In the interest of improving moped safety, requiring "slow-moving vehicle" placards on mopeds and bicycles would enable drivers of motor vehicles to notice the brightly colored triangles in time to slow down and give them a wider berth.

I do not believe that South Carolina uses this type of sign, but some other states utilize them for farm equipment and horse-drawn buggies.

This would not solve all our problems, but greater visibility surely would help.

It seems like common sense, along with prohibiting mopeds from roads with speed limits greater than 45 mph. But heaven forbid that we restrict individual freedom. This is South Carolina, and we'd rather die.

But I hope not.

Toni Roberts

Monsarret Lane

Goose Creek

When is Charleston going to develop a comprehensive traffic plan that would address today's challenges and those for the next 20 or more years?

We are told that 1,200 people per month are choosing to come here to live, which results in more houses being built and new subdivisions being created, not to mention adding the infrastructure to cope with the inevitable increase in traffic.

We now have a hodgepodge of "improvements," including the recently announced West Ashley Circle at the junction of Glenn McConnell and Bees Ferry. There is talk of closing one lane on the U.S. 17 bridge into Charleston to provide a bike lane.

The only improvement that has made any sense is the new flyover on U.S. 17 N in Mount Pleasant where it crosses over Bowman Road.

Isn't it about time that we bite the bullet and build one at the junction of Main Road and U.S. 17? How many more fatal accidents are we going to endure until we do something about this extremely busy and dangerous intersection?

The extension to I-526 through Johns and James islands is still on the drawing boards and appears to have fallen through the cracks of political posturing. Maybe the next hurricane mass evacuation will finally cause this to be built.

A comprehensive traffic plan should also include mass transit whether it be express buses (in conjunction with HOV - High Occupancy Vehicle lanes) or light rail. Perhaps there is such a traffic plan - if so it should be publicized.

Brian Hill

Captiva Row


This is to thank the players and sponsors of the First Annual Golf Tournament at the Golf Club at Wescott Plantation in North Charleston. A special thanks to Andrea Navarro and others who made this event possible.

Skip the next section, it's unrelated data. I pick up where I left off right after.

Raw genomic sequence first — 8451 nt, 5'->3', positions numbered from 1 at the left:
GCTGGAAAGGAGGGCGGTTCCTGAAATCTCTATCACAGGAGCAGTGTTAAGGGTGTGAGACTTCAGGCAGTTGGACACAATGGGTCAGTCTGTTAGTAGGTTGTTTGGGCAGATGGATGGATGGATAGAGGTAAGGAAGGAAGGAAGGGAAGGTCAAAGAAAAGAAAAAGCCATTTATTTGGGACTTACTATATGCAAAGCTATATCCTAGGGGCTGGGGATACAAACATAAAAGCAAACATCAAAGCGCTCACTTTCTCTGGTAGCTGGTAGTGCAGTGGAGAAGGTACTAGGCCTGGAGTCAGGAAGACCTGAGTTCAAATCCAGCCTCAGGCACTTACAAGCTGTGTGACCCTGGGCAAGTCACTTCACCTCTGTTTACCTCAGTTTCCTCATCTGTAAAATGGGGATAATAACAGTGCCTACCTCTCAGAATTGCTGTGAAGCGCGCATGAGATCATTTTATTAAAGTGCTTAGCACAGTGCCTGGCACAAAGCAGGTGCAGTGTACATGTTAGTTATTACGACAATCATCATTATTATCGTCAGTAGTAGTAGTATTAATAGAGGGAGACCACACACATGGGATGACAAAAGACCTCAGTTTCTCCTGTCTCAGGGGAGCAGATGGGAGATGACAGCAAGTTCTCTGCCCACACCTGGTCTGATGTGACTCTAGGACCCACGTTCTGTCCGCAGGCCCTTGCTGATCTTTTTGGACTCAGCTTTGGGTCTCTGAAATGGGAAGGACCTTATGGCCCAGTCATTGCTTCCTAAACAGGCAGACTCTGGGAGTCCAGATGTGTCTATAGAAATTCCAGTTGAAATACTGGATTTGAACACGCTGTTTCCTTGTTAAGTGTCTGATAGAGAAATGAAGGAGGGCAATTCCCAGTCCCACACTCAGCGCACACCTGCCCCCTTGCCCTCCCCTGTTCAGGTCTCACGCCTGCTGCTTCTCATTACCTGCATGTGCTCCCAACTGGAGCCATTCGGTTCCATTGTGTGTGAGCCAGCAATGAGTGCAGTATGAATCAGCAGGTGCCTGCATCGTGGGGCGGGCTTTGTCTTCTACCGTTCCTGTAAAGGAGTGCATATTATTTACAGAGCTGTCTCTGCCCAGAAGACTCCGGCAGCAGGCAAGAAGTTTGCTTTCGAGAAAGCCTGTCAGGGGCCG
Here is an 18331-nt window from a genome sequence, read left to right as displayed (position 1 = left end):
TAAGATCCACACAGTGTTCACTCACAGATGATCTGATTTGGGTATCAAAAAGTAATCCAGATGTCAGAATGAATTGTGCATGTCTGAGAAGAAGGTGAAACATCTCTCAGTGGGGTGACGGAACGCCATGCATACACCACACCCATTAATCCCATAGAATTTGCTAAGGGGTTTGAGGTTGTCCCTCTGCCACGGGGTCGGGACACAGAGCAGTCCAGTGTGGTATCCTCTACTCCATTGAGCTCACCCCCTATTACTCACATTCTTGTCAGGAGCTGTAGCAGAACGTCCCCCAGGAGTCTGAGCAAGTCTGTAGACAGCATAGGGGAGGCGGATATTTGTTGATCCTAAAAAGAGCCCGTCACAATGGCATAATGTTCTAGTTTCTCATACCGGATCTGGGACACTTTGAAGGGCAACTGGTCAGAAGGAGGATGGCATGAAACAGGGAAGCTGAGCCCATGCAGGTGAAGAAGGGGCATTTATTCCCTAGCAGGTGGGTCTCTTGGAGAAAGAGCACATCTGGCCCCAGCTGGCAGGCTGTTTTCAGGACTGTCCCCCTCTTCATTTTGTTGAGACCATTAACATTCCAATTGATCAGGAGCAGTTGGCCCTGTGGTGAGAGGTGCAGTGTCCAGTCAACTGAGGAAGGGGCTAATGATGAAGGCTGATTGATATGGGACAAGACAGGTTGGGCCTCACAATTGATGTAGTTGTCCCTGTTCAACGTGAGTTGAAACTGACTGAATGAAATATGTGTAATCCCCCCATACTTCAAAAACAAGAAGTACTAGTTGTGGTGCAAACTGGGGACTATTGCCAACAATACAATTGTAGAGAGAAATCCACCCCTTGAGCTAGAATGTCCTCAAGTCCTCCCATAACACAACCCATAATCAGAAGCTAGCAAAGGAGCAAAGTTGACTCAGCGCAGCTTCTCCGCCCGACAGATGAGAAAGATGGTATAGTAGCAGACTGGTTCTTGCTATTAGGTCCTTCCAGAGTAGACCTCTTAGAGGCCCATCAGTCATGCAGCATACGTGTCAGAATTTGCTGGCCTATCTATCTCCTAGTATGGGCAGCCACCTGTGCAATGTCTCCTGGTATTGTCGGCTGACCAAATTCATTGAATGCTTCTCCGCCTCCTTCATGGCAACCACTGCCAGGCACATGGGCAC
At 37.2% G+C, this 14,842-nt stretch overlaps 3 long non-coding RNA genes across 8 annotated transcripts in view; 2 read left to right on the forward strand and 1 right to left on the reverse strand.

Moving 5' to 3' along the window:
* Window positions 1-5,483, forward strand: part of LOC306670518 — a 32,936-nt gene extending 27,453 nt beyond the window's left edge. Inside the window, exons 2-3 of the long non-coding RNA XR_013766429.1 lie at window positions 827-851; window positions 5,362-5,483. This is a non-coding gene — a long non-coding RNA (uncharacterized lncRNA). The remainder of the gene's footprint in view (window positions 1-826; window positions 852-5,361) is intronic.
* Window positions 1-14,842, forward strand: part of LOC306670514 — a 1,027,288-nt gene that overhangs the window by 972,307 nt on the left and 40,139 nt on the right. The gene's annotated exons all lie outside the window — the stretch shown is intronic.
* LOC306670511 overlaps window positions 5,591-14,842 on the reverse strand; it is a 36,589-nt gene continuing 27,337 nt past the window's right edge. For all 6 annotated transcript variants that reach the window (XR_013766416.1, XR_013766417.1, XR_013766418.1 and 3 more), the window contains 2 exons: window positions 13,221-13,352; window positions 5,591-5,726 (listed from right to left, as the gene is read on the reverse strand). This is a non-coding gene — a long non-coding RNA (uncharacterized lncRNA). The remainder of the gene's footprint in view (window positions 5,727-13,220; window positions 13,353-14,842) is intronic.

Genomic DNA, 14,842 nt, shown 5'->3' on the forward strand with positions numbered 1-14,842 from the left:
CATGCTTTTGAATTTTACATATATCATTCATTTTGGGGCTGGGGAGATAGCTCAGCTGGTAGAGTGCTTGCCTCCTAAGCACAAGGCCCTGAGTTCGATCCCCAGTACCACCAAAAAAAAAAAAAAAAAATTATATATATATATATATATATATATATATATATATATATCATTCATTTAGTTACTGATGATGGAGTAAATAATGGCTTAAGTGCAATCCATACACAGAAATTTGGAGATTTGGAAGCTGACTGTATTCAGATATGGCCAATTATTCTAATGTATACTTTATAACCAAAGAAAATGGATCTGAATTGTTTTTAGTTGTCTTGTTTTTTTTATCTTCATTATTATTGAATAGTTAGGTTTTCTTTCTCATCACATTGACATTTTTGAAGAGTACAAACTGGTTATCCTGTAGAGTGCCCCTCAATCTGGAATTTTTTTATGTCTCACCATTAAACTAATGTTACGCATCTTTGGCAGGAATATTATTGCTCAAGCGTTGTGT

The money raised will go to "Canines for Veterans" and to "Heroes Haven," a charity that will be building homes for homeless veterans.

John Albano

Dorchester Road

North Charleston

I am in favor of a Department of Veterans Affairs that administers benefits to veterans. I am against a VA that is responsible for managing a chain of hospitals across the country.

Why is the government competing with private hospitals to provide care? Do you realize how much money could be saved and how care inefficiencies could be eliminated by turning veteran care over to private hospitals?

I am not casting aspersions on the medical staffs at VA hospitals. Most are hard-working, caring individuals who are laboring to provide health care in a bureaucratic disaster.

Sell the hospitals. Many would be purchased by private hospitals. The inferior facilities would close or be put to other use.

Think how much more care could be provided if hospitals and bureaucracies were eliminated and some or all of the savings put toward better care.

Give each eligible veteran a Veterans Health Care Card. Waiting times would disappear, care would be less expensive and care improved.

This makes so much sense, it's no wonder no one in Washington is proposing it. If it makes sense, it doesn't stand a chance in Washington.

Stew Williams

Chisolm Road

Johns Island

I read about the debate over legalizing medical marijuana in South Carolina in the July 26 Post and Courier.

I am a 76-year-old woman, and I am for the legalization of "pot." I do not smoke it because it's not legal here, but if it was I could throw away the 18 pills I take a day for post-traumatic stress syndrome.

I come from a country where it is legal. When I did smoke, my symptoms were few and I was without my panic attacks.

What happens when more of our military members come home from the Middle East? I foresee all kinds of problems. I saw this in our city after the Korean and Vietnam War veterans came home.

My husband was a Vietnam veteran, now deceased, and he had many problems when he came home from the war. When we were in the country where I was born, he would take two "hits" of pot and he would be fine.

Do we need to go through this again?

Diny Adkins

Lake Hunter Circle

Mount Pleasant